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Obama has been an avid reader since he was a child, utilizing books as a way to understand others and ease some of the loneliness he experienced in his youth. During different periods in his life, Obama was inspired by the writings of great thinkers like Ghandi and Nelson Mandela.[5] He also read the biographies of other presidents to remind himself that he was not alone in the challenges he faced.

While the benefits of reading have always been numerous, we can now add stress relief to the list. Whether you want to learn a new skill, understand a different culture, or simply relax after a busy workday, reading will help take you outside yourself. This experience of entering another world outside your own perspective is one of the best ways to ease stress.

So next time you have a particularly hectic day at the office, be sure to schedule some reading time before bed. Your heart and mind will both thank you.

Reference

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Lindsay Shaffer

Lindsay is a passionate teacher and writer who shares thoughts and ideas that inspire people to follow their passions.

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Last Updated on August 4, 2020

8 Benefits of a Minimalist Lifestyle That Get You to Live With Less

8 Benefits of a Minimalist Lifestyle That Get You to Live With Less

Minimalism is a way to put a stop to the gluttony of the world around us. It’s the opposite of every advertisement we see plastered on the radio and TV. We live in a society that prides itself on the accumulation of stuff; we eat up consumerism, material possessions, clutter, debt, distractions and noise.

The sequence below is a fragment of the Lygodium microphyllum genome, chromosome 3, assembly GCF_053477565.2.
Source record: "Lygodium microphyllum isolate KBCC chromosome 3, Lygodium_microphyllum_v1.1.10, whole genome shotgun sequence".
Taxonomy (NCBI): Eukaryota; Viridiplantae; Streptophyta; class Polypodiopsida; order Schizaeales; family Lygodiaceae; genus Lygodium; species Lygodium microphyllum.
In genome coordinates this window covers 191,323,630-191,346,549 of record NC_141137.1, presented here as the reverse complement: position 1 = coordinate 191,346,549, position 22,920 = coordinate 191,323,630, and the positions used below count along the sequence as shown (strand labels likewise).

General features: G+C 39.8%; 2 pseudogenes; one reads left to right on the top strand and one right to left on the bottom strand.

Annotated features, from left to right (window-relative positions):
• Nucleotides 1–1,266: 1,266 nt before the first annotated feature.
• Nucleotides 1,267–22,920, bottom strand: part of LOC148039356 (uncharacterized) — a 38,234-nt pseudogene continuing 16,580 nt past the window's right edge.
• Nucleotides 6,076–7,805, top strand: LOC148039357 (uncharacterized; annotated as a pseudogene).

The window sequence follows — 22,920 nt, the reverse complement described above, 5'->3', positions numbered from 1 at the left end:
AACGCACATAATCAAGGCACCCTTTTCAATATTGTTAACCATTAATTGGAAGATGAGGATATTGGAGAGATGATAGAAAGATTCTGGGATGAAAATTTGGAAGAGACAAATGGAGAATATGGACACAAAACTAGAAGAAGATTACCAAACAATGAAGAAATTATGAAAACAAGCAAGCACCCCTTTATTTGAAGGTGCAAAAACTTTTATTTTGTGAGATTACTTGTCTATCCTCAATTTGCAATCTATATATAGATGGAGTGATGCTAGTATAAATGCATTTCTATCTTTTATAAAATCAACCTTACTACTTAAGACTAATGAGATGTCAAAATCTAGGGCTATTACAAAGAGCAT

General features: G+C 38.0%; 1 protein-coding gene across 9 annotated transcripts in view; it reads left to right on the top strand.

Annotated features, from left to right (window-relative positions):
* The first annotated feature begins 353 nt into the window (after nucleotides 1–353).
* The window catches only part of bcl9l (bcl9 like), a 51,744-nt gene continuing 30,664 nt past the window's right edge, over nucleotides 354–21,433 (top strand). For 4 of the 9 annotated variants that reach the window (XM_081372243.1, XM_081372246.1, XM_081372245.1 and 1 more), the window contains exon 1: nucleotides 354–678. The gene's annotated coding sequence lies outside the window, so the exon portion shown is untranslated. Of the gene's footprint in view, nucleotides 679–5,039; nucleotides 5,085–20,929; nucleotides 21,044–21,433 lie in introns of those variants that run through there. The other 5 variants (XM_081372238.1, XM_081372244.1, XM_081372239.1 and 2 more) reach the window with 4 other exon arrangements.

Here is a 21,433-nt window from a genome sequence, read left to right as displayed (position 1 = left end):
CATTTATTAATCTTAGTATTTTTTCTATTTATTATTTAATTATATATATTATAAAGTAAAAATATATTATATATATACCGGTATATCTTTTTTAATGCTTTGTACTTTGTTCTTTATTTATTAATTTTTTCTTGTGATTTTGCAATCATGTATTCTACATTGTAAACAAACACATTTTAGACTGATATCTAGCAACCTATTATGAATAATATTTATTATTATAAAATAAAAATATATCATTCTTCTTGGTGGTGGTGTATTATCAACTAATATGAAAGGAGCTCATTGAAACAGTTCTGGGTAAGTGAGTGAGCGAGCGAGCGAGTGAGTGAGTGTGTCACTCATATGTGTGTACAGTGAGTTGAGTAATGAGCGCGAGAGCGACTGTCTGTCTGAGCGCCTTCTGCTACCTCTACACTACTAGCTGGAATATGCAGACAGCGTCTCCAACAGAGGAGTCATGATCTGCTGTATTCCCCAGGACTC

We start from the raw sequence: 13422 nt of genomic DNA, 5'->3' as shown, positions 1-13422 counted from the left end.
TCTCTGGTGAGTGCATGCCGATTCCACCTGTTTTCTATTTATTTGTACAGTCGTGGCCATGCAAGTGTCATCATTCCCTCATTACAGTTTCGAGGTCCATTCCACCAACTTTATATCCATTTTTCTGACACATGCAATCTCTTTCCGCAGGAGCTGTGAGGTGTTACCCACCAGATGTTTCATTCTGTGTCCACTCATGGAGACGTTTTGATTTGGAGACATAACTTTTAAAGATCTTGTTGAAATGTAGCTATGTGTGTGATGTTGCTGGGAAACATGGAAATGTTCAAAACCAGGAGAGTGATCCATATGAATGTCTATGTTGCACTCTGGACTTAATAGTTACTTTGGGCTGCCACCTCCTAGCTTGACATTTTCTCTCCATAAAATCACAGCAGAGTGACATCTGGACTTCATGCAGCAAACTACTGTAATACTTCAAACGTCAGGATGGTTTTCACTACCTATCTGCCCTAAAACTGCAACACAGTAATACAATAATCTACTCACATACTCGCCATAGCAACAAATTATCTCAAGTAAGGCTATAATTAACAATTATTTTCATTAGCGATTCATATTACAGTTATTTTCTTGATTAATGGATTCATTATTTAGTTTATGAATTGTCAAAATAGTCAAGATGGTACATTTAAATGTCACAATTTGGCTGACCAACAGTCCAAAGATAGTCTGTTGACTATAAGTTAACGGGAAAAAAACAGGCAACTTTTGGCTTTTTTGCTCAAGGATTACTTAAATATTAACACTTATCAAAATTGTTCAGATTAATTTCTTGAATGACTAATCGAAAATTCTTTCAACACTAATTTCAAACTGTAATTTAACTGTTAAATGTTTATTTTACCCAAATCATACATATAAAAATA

What we don’t seem to have is any meaning left in our world.

By adopting a minimalist lifestyle, you can throw out what you don’t need in order to focus on what you do need.

I know first hand how little we actually need to survive. I was fortunate enough to live in a van for four months while traveling throughout Australia. This experience taught me valuable lessons about what really matters and how little we really need all this stuff we surround ourselves with.

Less is more.

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Living a minimalist lifestyle is reducing.There are a few obvious benefits of minimalism such as less cleaning and stress, a more organized household and more money to be found, but there are also a few deep, life-changing benefits.

What we don’t usually realize is that when we reduce, we reduce a lot more than just stuff.

Consider just some of the benefits of living with fewer possessions:

1. Create Room for What’s Important

When we purge our junk drawers and closets we create space and peace. We lose that claustrophobic feeling and we can actually breathe again. Create the room to fill up our lives with meaning instead of stuff.

2. More Freedom